Shiraz Hassan [14], a journalist who began documenting histories of temples and gurdwaras in Pakistan and published photographs of them online, noted that this spurred requests for photographs from people whose ancestors used to live in those areas before Partition. In his interview with me, he acknowledged a sense of ‘connecting people to their roots’ virtually; people who would otherwise, thanks to visa complications, be unable to see the homes of their ancestors.

Social media and online history initiatives thus provide a complex digital landscape of nostalgia and memorialisation where violent histories of Partition are documented, even as the yearning to know and visit places of (post)memory is articulated. Rather than idealise a sense of nostalgic longing  as the singular postmemorial response to lost/shared histories and spaces, I hope to understand the post-Partition generations’ complicated relationship with histories and places that are simultaneously markers of identity and conflict.


[1] Kabir, Ananya Jahanara. 2013. 1947, 1971 and Modern South Asia: Partition’s Post-Amnesias. New Delhi: Women Unlimited.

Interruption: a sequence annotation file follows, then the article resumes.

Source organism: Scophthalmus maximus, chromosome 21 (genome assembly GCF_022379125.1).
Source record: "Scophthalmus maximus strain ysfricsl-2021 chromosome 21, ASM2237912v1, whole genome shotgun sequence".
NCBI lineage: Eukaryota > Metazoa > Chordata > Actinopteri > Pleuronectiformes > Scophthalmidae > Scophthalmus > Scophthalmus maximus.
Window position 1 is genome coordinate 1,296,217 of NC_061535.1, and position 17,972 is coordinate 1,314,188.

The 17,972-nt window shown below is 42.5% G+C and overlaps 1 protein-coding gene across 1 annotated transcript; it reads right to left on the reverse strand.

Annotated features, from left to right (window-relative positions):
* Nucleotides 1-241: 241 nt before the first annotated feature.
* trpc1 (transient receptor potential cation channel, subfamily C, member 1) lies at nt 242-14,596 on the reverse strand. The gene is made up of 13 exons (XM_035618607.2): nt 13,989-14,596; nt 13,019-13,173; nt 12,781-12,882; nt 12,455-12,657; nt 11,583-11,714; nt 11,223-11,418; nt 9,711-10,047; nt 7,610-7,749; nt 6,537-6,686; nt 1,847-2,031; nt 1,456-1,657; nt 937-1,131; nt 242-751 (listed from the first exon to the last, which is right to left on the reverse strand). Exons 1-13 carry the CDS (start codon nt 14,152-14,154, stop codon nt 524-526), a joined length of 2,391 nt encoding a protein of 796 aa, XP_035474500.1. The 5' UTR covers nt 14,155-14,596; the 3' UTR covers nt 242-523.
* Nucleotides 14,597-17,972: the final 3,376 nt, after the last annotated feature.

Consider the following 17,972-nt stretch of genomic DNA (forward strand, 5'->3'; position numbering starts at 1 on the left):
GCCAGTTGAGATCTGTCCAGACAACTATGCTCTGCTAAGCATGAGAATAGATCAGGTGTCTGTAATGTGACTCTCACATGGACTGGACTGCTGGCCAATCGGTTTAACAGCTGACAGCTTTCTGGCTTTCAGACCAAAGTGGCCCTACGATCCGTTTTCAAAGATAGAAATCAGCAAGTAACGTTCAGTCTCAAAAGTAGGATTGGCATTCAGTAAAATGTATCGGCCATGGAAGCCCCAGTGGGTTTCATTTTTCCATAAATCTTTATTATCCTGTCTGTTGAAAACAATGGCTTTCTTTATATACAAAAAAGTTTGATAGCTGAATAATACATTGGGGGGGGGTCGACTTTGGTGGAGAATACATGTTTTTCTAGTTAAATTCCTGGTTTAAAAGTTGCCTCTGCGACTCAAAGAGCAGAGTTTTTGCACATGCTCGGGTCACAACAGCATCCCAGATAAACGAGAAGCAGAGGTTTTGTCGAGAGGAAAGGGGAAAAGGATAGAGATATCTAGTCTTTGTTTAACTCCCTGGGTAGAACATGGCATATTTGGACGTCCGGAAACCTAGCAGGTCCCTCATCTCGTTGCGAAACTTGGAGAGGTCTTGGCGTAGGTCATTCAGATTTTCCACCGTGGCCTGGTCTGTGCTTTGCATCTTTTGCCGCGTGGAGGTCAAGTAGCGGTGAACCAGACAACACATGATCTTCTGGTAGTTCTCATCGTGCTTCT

[2] Quote from my email interview with Adity Tibrewala, 1947 Partition Archive.

[3] I use the term ‘lost spaces’ in my research to refer to the nostalgia/emotion of the loss of familial homes or a part of shared history, and not as the narrative of loss often utilized as a hegemonic narrative (of ‘Akhand Bharat’, or ‘planting Pakistan’s flag in the Red Fort’)  in some sections of discourse in India and Pakistan.  I am thankful to Amit Julka for emphasizing this distinction.

[4] Special Correspondent. 2007. Breakfast in Amritsar, lunch in Lahore, hopes PM. The Hindu. January 09. Retrieved from

[5] See [2].

[6] I am thankful to Medha for reiterating this important point.

[7] See [1].

[8] Anusha Yadav (Indian Memory Project), Adity Tibrewala (1947 Partition Archive), Shiraz Hassan, Chintan Girish Modi (Friendships Across Borders: Aao Dosti Karein) and Amandeep Sandhu have been very generous in providing information for my research. I would like to thank them for their support and interest.

[9] Bakshi, Rakesh Anand. 2014. Flashback: The Only Valuable He Saved. Express Tribune. August 10.  Retrieved from

[10] Citizens Archive of Pakistan. ‘Exchange for Change’ Project. Retrieved from

[11] Joshi, Sanjay. 2010. Contesting Histories and Nationalist Geographies: A Comparison of School Textbooks in India and Pakistan. South Asian History and Culture. 1(3). Pp. 357-377.

[12] Friendships Across Borders: Aao Dosti Karein. Facebook Community. Retrieved from
[13] Modi, Chintan Girish (Compiled). 2014. “If you could visit just one place in Pakistan, where would you go?” Medium. July 29. Retrieved from

— 2014. “If you could visit just one place in India, where would you go?” Medium. July 29. Retrieved from

[14] Shiraz Hassan’s blog. Retrieved from

Also, see Hassan’s writings at Dawn. Retrieved from